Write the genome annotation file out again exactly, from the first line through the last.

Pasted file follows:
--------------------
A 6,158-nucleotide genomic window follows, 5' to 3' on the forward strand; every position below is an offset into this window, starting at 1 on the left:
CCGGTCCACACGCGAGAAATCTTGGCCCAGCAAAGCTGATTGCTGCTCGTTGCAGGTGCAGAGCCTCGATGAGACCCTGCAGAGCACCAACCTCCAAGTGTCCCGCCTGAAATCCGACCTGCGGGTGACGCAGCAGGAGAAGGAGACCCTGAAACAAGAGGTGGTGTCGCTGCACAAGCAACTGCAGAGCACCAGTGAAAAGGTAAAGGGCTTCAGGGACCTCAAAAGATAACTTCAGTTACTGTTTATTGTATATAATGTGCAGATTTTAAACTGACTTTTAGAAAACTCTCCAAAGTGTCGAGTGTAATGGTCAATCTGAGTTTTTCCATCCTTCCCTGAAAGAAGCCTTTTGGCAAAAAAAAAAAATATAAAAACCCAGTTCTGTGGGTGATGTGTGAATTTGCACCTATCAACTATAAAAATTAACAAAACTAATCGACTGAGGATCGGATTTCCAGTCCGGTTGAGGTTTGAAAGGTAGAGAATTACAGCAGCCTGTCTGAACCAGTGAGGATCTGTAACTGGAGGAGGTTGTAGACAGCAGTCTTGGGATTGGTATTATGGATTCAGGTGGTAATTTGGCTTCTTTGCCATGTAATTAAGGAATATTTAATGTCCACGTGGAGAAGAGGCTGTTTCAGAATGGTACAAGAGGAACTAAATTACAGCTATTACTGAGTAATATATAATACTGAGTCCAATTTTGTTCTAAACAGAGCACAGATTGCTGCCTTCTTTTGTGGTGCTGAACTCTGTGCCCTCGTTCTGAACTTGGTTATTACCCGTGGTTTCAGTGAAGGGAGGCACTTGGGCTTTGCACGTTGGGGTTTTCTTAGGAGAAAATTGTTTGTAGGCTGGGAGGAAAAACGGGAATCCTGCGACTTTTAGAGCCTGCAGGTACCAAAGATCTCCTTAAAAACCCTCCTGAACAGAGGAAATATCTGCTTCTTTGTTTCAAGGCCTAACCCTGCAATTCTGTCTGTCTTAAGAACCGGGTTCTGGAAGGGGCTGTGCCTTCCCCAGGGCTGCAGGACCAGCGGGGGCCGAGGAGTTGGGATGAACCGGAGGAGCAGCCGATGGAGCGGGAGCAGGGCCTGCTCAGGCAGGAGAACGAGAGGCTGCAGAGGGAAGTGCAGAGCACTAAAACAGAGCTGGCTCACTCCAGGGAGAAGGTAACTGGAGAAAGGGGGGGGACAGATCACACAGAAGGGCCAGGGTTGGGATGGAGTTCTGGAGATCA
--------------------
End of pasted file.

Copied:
A 6,158-nucleotide genomic window follows, 5' to 3' on the forward strand; every position below is an offset into this window, starting at 1 on the left:
CCGGTCCACACGCGAGAAATCTTGGCCCAGCAAAGCTGATTGCTGCTCGTTGCAGGTGCAGAGCCTCGATGAGACCCTGCAGAGCACCAACCTCCAAGTGTCCCGCCTGAAATCCGACCTGCGGGTGACGCAGCAGGAGAAGGAGACCCTGAAACAAGAGGTGGTGTCGCTGCACAAGCAACTGCAGAGCACCAGTGAAAAGGTAAAGGGCTTCAGGGACCTCAAAAGATAACTTCAGTTACTGTTTATTGTATATAATGTGCAGATTTTAAACTGACTTTTAGAAAACTCTCCAAAGTGTCGAGTGTAATGGTCAATCTGAGTTTTTCCATCCTTCCCTGAAAGAAGCCTTTTGGCAAAAAAAAAAAATATAAAAACCCAGTTCTGTGGGTGATGTGTGAATTTGCACCTATCAACTATAAAAATTAACAAAACTAATCGACTGAGGATCGGATTTCCAGTCCGGTTGAGGTTTGAAAGGTAGAGAATTACAGCAGCCTGTCTGAACCAGTGAGGATCTGTAACTGGAGGAGGTTGTAGACAGCAGTCTTGGGATTGGTATTATGGATTCAGGTGGTAATTTGGCTTCTTTGCCATGTAATTAAGGAATATTTAATGTCCACGTGGAGAAGAGGCTGTTTCAGAATGGTACAAGAGGAACTAAATTACAGCTATTACTGAGTAATATATAATACTGAGTCCAATTTTGTTCTAAACAGAGCACAGATTGCTGCCTTCTTTTGTGGTGCTGAACTCTGTGCCCTCGTTCTGAACTTGGTTATTACCCGTGGTTTCAGTGAAGGGAGGCACTTGGGCTTTGCACGTTGGGGTTTTCTTAGGAGAAAATTGTTTGTAGGCTGGGAGGAAAAACGGGAATCCTGCGACTTTTAGAGCCTGCAGGTACCAAAGATCTCCTTAAAAACCCTCCTGAACAGAGGAAATATCTGCTTCTTTGTTTCAAGGCCTAACCCTGCAATTCTGTCTGTCTTAAGAACCGGGTTCTGGAAGGGGCTGTGCCTTCCCCAGGGCTGCAGGACCAGCGGGGGCCGAGGAGTTGGGATGAACCGGAGGAGCAGCCGATGGAGCGGGAGCAGGGCCTGCTCAGGCAGGAGAACGAGAGGCTGCAGAGGGAAGTGCAGAGCACTAAAACAGAGCTGGCTCACTCCAGGGAGAAGGTAACTGGAGAAAGGGGGGGGACAGATCACACAGAAGGGCCAGGGTTGGGATGGAGTTCTGGAGATCA